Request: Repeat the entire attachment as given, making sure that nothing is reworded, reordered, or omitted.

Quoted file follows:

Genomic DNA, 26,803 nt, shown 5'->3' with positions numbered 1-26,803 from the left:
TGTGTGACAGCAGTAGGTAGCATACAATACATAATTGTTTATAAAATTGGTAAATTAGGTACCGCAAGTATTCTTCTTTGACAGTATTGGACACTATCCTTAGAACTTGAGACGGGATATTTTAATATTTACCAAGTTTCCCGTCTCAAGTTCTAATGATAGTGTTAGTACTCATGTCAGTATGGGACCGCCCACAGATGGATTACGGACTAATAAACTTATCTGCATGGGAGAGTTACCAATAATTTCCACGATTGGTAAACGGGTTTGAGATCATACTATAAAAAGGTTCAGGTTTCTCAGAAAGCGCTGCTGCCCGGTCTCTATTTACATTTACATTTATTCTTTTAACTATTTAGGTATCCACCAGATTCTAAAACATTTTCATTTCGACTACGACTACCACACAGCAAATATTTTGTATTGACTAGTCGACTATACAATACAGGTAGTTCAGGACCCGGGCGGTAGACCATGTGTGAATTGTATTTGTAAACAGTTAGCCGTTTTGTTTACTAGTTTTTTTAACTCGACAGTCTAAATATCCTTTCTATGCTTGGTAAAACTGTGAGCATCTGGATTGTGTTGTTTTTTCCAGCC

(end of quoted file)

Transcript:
Genomic DNA, 26,803 nt, shown 5'->3' with positions numbered 1-26,803 from the left:
TGTGTGACAGCAGTAGGTAGCATACAATACATAATTGTTTATAAAATTGGTAAATTAGGTACCGCAAGTATTCTTCTTTGACAGTATTGGACACTATCCTTAGAACTTGAGACGGGATATTTTAATATTTACCAAGTTTCCCGTCTCAAGTTCTAATGATAGTGTTAGTACTCATGTCAGTATGGGACCGCCCACAGATGGATTACGGACTAATAAACTTATCTGCATGGGAGAGTTACCAATAATTTCCACGATTGGTAAACGGGTTTGAGATCATACTATAAAAAGGTTCAGGTTTCTCAGAAAGCGCTGCTGCCCGGTCTCTATTTACATTTACATTTATTCTTTTAACTATTTAGGTATCCACCAGATTCTAAAACATTTTCATTTCGACTACGACTACCACACAGCAAATATTTTGTATTGACTAGTCGACTATACAATACAGGTAGTTCAGGACCCGGGCGGTAGACCATGTGTGAATTGTATTTGTAAACAGTTAGCCGTTTTGTTTACTAGTTTTTTTAACTCGACAGTCTAAATATCCTTTCTATGCTTGGTAAAACTGTGAGCATCTGGATTGTGTTGTTTTTTCCAGCC